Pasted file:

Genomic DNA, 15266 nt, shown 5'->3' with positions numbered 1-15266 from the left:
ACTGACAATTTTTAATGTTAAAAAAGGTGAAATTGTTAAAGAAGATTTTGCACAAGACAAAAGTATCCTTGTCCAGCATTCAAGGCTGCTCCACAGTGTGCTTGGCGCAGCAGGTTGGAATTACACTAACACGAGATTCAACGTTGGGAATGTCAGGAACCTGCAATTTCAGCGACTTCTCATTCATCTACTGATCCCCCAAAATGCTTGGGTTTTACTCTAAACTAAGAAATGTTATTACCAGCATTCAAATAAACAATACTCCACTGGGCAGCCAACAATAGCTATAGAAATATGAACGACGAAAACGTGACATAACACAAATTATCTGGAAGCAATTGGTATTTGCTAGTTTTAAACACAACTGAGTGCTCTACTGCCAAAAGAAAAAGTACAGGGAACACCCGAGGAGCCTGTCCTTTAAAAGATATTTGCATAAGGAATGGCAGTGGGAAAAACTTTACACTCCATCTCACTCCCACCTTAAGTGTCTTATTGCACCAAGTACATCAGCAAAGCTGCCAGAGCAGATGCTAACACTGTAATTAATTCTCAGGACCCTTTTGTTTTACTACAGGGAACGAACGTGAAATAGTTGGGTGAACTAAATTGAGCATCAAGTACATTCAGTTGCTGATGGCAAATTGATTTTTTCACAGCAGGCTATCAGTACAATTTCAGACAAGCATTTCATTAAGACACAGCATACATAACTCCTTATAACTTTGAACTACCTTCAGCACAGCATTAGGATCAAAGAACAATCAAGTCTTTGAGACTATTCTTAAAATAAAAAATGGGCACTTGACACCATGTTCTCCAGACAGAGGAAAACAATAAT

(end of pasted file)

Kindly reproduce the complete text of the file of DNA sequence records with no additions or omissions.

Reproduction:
Genomic DNA, 15266 nt, shown 5'->3' with positions numbered 1-15266 from the left:
ACTGACAATTTTTAATGTTAAAAAAGGTGAAATTGTTAAAGAAGATTTTGCACAAGACAAAAGTATCCTTGTCCAGCATTCAAGGCTGCTCCACAGTGTGCTTGGCGCAGCAGGTTGGAATTACACTAACACGAGATTCAACGTTGGGAATGTCAGGAACCTGCAATTTCAGCGACTTCTCATTCATCTACTGATCCCCCAAAATGCTTGGGTTTTACTCTAAACTAAGAAATGTTATTACCAGCATTCAAATAAACAATACTCCACTGGGCAGCCAACAATAGCTATAGAAATATGAACGACGAAAACGTGACATAACACAAATTATCTGGAAGCAATTGGTATTTGCTAGTTTTAAACACAACTGAGTGCTCTACTGCCAAAAGAAAAAGTACAGGGAACACCCGAGGAGCCTGTCCTTTAAAAGATATTTGCATAAGGAATGGCAGTGGGAAAAACTTTACACTCCATCTCACTCCCACCTTAAGTGTCTTATTGCACCAAGTACATCAGCAAAGCTGCCAGAGCAGATGCTAACACTGTAATTAATTCTCAGGACCCTTTTGTTTTACTACAGGGAACGAACGTGAAATAGTTGGGTGAACTAAATTGAGCATCAAGTACATTCAGTTGCTGATGGCAAATTGATTTTTTCACAGCAGGCTATCAGTACAATTTCAGACAAGCATTTCATTAAGACACAGCATACATAACTCCTTATAACTTTGAACTACCTTCAGCACAGCATTAGGATCAAAGAACAATCAAGTCTTTGAGACTATTCTTAAAATAAAAAATGGGCACTTGACACCATGTTCTCCAGACAGAGGAAAACAATAAT